But not yet. Chuck starts to be so incompetent as Charles Carmichael that Agent Walker is called on to save the day. Chuck even blows it as the Intersect, or so it seems.
No, Chuck, the useless spy was actually right. Moreover, he’s determined to go against orders to save his friends, even if Casey has to pay the price (uh, his Crown Vic pays the price…). Is that something Agent Walker would do?
Probably not. Orders are orders. Sarah, though, is another story. I do believe we just saw the first sign of acceptance, the fifth stage, timed perfectly for the end of the first season. There will be more signs, we know, but you called it, Dave. Sarah’s recognition, the one that leads directly to a reconciliation, is a key moment. I cheered too when Sarah jumped over that counter.
There’s an interesting B-story going on, with Anna and Morgan. He’s about to make a fool of himself in front of Anna’s parents as only Morgan can. This time, on Lester’s advice, he’s going to be someone different to impress them. That never works. What’s easily missed is Anna, also not being herself. Where are those outrageous heels, too-short skirts and garish make up??? They are no where to be seen while her parents are in town.
No, Anna and Morgan are not themselves, and that obscures the fact that Chuck and Sarah aren’t either. Like I said, Morgan’s been speaking for Chuck all the while.
Chuck is not Charles, and Sarah is not that cold, emotionless agent any longer. The Agent and Charles may be roles that they play, and in fact, both will become very good at it. But for the first time, both Chuck and Sarah know that it’s just a role they play; it’s not them. Not really.
Some really good points there Joe. I did like Morgan’s “palindrome” scene, very funny, sort of a surreal viewpoint. Really makes me wonder if Morgan is that odd or if he knows he’s being funny?! I also really like how bent Anna is. I missed her the last three seasons. Objectively, I always consider Alex to be the better woman, and better for Morgan. She’s better for Morgan’s growth too. But Anna was much funnier. Morgan’s maturing process, and settling in with a better, more mature (but younger!) woman seems to mirror the changes Chuck (and Sarah) go through in many ways and I think is another thing that leads to a more relaxed and happy feel for much of the last two seasons.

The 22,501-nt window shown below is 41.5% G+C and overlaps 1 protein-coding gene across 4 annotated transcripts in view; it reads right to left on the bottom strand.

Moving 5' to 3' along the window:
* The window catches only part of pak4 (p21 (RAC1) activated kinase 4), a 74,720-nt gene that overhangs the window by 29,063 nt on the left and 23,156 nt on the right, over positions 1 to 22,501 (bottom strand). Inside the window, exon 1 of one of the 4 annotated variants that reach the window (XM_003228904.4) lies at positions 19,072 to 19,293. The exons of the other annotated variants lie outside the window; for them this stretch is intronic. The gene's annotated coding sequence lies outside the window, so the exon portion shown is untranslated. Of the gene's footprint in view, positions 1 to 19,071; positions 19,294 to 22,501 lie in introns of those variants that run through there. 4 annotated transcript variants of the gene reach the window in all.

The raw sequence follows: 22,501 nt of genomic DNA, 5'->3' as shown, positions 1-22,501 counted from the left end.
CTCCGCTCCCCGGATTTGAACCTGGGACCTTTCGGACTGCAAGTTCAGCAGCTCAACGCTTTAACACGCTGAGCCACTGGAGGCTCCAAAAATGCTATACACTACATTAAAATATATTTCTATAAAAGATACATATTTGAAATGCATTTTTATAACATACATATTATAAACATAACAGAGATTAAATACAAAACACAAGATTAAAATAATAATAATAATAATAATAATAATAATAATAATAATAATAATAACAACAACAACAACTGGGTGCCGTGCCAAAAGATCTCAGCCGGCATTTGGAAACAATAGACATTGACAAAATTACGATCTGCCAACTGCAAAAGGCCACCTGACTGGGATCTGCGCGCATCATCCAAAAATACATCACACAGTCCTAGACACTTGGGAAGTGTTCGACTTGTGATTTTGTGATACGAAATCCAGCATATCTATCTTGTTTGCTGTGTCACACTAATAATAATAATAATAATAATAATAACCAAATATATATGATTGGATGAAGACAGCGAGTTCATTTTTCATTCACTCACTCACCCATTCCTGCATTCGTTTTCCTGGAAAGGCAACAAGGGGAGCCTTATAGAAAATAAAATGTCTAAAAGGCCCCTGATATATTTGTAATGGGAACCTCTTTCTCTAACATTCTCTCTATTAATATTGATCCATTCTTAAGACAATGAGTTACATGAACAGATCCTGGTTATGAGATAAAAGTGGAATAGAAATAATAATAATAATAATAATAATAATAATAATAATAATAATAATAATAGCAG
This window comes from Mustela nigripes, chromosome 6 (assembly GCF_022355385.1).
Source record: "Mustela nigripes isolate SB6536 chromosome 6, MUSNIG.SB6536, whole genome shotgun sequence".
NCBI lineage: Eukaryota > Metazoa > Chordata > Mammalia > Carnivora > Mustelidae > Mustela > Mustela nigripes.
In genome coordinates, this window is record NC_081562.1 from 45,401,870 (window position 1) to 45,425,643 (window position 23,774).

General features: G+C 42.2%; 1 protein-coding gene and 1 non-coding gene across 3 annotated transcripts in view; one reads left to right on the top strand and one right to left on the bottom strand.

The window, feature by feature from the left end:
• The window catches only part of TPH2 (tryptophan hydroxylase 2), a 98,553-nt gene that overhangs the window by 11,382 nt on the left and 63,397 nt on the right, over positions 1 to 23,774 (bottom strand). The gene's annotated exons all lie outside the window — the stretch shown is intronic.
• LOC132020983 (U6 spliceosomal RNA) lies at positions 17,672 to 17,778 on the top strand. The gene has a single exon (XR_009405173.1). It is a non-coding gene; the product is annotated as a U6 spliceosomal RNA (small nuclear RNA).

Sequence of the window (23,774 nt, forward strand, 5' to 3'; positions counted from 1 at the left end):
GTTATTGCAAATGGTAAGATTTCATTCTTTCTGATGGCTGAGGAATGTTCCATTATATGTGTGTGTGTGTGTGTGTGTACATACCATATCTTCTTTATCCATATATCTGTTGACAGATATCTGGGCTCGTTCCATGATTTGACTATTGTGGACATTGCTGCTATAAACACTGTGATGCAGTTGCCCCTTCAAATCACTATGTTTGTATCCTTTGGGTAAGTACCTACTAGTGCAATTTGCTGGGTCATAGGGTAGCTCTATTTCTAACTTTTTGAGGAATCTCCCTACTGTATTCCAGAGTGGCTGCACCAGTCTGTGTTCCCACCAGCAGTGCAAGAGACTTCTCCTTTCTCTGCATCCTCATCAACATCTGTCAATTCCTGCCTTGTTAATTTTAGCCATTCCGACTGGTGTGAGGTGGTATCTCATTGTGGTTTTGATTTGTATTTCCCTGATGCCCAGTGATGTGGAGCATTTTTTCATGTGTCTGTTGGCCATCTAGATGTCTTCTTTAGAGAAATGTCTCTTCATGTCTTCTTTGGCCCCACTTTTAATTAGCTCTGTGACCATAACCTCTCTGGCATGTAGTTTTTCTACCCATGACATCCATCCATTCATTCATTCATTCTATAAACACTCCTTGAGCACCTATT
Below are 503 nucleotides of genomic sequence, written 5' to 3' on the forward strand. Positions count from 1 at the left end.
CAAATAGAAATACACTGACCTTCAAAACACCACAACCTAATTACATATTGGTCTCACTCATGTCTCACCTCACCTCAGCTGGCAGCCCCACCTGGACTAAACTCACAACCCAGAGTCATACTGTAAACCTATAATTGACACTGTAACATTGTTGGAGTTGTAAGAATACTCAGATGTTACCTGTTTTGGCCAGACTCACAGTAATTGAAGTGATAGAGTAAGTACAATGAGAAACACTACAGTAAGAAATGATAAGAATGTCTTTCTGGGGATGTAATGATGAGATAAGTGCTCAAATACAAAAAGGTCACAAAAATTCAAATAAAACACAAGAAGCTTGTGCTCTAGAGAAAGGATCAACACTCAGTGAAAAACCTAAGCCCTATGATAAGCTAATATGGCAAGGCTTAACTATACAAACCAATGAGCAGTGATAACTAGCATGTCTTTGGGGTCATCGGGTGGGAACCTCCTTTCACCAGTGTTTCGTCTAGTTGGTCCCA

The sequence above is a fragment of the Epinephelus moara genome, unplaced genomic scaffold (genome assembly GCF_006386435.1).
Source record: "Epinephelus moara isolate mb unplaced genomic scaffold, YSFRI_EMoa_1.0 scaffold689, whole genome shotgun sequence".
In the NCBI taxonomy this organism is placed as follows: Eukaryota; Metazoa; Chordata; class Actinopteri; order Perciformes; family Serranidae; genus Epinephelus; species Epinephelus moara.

I do feel like, even though I didn’t really enjoy watching this arc, it did accomplish some good and important things for Chuck and Sarah. As you mention Joe, Sarah is fully at conflict with herself over the changes taking place in her. At the end of Crown Victoria, Sarah is still kidding herself about a reset, but she has made some peace with herself about it all while she is truly more compromised than ever. I would add, I think something is off with Casey’s question about “compromising” yourself that he asks Sarah; and for the record I believe I know exactly what’s off, the situation and dialogue is constructed like it is because the writers are more concerned with what they want to physically show than they are with the real issues. So the question is simply phrased wrong. It should never be about any physical act that an agent can do. Seriously, Sarah could have been sleeping with Chuck from the Pilot and no one with the government should care. The issue should be in where her loyalties lie. Casey (and the government) would want to be sure Sarah can be counted on to keep her primary loyalty and focus on the mission, and not on Chuck’s best interests. Obviously, as long as Chuck is the only Intersect, those interests will overlap a lot, but not perfectly. They need to keep him safe and cooperative, but not necessarily completely happy. I think it speaks well of Sarah’s character that she has always treated Chuck with some measure of respect and doesn’t resort to manipulation (I believe early in Seduction is the only exception, at least professionally. She clearly manipulates a little as a jealous “cover” girlfriend on occasion). So I think the real question should have been “are you compromised with the asset?” And I completely believe at this point in the story, Agent Walker would answer “no”, and she would believe it. But she’s kidding herself. She’s been at least a little compromised from the very start, and she even confessed to it much later in Other Guy. But I think she comes out of this arc far more compromised than even she knows, and we will see proof of it in spectacular fashion in two episodes time.